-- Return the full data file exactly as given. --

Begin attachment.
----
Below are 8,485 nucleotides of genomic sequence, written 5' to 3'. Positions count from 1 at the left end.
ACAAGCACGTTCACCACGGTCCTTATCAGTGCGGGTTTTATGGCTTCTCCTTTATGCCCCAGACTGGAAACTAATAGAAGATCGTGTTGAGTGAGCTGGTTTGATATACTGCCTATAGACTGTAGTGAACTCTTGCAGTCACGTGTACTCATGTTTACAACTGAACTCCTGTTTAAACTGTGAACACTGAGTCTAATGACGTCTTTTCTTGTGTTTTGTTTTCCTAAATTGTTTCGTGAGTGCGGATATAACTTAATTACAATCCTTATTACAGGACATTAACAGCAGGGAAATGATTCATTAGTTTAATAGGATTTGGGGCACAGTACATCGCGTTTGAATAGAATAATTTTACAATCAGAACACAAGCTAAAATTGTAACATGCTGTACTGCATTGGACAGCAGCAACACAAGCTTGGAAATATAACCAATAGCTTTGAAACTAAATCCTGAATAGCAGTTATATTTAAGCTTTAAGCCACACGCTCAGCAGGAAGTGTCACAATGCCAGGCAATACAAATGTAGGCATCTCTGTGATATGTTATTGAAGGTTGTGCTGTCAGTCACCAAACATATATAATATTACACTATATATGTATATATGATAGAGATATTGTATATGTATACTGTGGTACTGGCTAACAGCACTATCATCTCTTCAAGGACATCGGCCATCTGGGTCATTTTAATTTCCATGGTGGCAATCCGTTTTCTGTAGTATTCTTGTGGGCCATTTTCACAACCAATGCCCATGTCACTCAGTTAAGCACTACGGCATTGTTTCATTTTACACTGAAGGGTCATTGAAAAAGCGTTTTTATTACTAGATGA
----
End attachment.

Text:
Below are 8,485 nucleotides of genomic sequence, written 5' to 3'. Positions count from 1 at the left end.
ACAAGCACGTTCACCACGGTCCTTATCAGTGCGGGTTTTATGGCTTCTCCTTTATGCCCCAGACTGGAAACTAATAGAAGATCGTGTTGAGTGAGCTGGTTTGATATACTGCCTATAGACTGTAGTGAACTCTTGCAGTCACGTGTACTCATGTTTACAACTGAACTCCTGTTTAAACTGTGAACACTGAGTCTAATGACGTCTTTTCTTGTGTTTTGTTTTCCTAAATTGTTTCGTGAGTGCGGATATAACTTAATTACAATCCTTATTACAGGACATTAACAGCAGGGAAATGATTCATTAGTTTAATAGGATTTGGGGCACAGTACATCGCGTTTGAATAGAATAATTTTACAATCAGAACACAAGCTAAAATTGTAACATGCTGTACTGCATTGGACAGCAGCAACACAAGCTTGGAAATATAACCAATAGCTTTGAAACTAAATCCTGAATAGCAGTTATATTTAAGCTTTAAGCCACACGCTCAGCAGGAAGTGTCACAATGCCAGGCAATACAAATGTAGGCATCTCTGTGATATGTTATTGAAGGTTGTGCTGTCAGTCACCAAACATATATAATATTACACTATATATGTATATATGATAGAGATATTGTATATGTATACTGTGGTACTGGCTAACAGCACTATCATCTCTTCAAGGACATCGGCCATCTGGGTCATTTTAATTTCCATGGTGGCAATCCGTTTTCTGTAGTATTCTTGTGGGCCATTTTCACAACCAATGCCCATGTCACTCAGTTAAGCACTACGGCATTGTTTCATTTTACACTGAAGGGTCATTGAAAAAGCGTTTTTATTACTAGATGA